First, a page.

October 4, 2011
by Ronald Radosh
The left in America continues to argue that Obama is too far to the right. They believe they need a strong left-wing people's movement that will organize and force Obama to the real left, just as the CIO forced FDR to initiate the so-called Second New Deal and pass scores of new laws including Social Security and the Wagner Labor Relations Act. Big Labor also persuaded Roosevelt to undertake the beginning of a shift to something approximating an American social-democracy.
The other analogy, one E.J. Dionne makes in a Washington Post column, is to the civil rights movement of the 1960s, which pushed Lyndon B. Johnson to favor and introduce a civil rights bill that would give African-Americans long-delayed legal equality all through the country. As LBJ said in his speech to the nation, using the very words of the movement as his own, "We shall overcome."
So E.J. Dionne asks: "Why hasn't there been a tea party on the left? And can President Obama and the American left develop a functional relationship?" His answer is that they must, if Obama is to be the man his supporters thought he was in 2008. He is somewhat jealous, since he writes: "The entire political agenda has shifted far to the right because the tea party and extremely conservative ideas have earned so much attention."
What he really means is not that the Tea Party gets attention, but that it has managed to mobilize the populace against the very dangerous Obama policies that have wreaked havoc on the economy. Indeed, whatever attention these conservative ideas have received comes in the form of endless attacks on them from the MSM, whose practitioners are committed to liberal shibboleths, and as Ronald Reagan once quipped, "liberals will fight to the death to defend the right of people to agree with them."
What Dionne complains about is something else: namely, that when Obama won, the Left stopped mobilizing, thinking that all their problems were over, and they took at Obama's word that he would soon begin the "fundamental transformation of America" that he had promised.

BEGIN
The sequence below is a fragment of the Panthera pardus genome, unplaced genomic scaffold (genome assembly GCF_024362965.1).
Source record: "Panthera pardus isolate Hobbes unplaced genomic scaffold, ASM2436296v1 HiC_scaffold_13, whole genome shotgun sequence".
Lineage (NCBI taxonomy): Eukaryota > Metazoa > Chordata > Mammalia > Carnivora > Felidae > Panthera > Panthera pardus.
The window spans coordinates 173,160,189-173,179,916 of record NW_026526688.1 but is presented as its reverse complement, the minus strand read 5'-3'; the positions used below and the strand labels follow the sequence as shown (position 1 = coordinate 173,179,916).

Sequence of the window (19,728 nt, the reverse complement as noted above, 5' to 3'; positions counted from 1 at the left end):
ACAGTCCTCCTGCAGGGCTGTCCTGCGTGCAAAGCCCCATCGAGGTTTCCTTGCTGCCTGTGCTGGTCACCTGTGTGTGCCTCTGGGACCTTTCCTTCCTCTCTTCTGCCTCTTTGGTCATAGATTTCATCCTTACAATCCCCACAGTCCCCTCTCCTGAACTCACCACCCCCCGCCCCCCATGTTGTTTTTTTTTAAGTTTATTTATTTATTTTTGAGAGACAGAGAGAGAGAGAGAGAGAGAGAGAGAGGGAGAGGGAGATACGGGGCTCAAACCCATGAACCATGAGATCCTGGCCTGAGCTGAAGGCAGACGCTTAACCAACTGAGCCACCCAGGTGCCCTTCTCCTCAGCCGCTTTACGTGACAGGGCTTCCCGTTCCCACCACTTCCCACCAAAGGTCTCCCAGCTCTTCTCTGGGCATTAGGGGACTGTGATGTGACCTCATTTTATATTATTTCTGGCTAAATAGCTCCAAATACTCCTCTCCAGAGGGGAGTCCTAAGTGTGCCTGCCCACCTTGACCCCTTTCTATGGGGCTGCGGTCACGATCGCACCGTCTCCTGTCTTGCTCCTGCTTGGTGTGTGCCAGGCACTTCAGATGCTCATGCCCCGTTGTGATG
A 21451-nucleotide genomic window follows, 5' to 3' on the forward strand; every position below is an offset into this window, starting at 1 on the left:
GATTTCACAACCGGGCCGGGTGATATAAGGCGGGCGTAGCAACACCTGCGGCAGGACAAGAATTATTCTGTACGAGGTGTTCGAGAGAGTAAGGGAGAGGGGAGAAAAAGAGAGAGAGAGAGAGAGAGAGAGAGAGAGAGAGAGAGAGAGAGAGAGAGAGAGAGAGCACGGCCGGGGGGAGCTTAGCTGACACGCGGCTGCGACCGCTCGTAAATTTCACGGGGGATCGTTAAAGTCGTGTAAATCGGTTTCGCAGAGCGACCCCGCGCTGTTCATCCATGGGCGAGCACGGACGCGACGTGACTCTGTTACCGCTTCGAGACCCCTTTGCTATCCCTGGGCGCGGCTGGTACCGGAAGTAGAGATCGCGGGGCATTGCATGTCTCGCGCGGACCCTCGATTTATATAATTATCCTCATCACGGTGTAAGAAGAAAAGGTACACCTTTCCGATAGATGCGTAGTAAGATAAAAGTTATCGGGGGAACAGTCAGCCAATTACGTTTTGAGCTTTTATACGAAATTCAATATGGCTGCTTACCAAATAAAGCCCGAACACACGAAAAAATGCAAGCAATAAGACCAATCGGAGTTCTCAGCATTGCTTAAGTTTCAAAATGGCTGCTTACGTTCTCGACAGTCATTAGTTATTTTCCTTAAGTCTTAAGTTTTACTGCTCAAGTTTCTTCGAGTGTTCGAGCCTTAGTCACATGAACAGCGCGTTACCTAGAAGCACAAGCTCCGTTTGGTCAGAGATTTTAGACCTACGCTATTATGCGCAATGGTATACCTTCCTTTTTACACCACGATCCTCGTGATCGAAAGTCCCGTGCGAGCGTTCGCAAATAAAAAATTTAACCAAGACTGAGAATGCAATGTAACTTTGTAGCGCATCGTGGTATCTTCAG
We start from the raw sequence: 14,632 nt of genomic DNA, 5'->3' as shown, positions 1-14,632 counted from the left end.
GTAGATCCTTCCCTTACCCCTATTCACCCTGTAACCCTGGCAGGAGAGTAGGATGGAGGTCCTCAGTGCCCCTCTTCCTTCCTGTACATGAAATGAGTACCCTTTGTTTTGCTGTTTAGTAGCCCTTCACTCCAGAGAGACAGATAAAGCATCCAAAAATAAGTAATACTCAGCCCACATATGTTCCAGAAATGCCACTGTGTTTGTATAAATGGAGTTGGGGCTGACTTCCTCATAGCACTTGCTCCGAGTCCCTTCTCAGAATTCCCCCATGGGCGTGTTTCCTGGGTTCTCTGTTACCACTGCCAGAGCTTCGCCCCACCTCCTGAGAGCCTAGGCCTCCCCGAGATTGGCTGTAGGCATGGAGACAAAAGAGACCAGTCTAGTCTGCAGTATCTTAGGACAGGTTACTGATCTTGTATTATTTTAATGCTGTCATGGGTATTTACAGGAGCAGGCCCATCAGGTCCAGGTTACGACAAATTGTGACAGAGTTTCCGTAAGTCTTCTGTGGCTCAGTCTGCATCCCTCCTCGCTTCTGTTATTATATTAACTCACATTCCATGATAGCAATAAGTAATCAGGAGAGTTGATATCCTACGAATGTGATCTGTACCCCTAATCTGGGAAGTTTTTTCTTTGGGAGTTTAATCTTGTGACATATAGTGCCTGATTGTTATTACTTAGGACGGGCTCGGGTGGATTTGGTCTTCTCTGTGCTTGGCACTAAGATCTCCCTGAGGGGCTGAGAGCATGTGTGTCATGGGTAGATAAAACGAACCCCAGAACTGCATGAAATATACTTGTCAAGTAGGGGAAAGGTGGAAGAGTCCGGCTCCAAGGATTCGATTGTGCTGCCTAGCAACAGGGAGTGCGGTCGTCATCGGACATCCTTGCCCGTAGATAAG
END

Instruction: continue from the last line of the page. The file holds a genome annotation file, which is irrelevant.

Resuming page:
Dionne acknowledges that Democrats controlled both houses of Congress. But he fails to ask since that was the case, why could he not get through the type of legislation he says now is not possible because Republicans control the House? Dionne also says Obama only pretended to be a left-winger; something he could pull off because there was no organized real Left to show that he was not. In his eyes, he only wanted the Left as a force to support his rather mild and cautious semi-reforms, such as ObamaCare.
Thus Dionne treats ObamaCare as a half-measure, which if one compares it to British old-style socialized medicine or total single-payer system favored by the Left, it certainly is. But of course, most Americans have read serious conservative critiques of the existing Obama health care legislation, and know full well that it will completely ruin the health care system we have, drive the price of health care up, and make it less accessible for everyone. And like Paul Krugman, he argues that the problem with the stimulus was not that it could not work and actually made things worse, but that it was not large enough!
So here is Mr. Dionne's solution to the problem:
This week, progressives will highlight a new effort to pursue the road not taken at a conference convened by the Campaign for America's Future that opens Monday. It is a cooperative venture with a large number of other organizations, notably the American Dream Movement led by Van Jones, a former Obama administration official who wants to show the country what a truly progressive agenda around jobs, health care and equality would look like. Jones freely acknowledges that "we can learn many important lessons from the recent achievements of the libertarian, populist right," and says of the progressive left: "This is our 'tea party' moment — in a positive sense."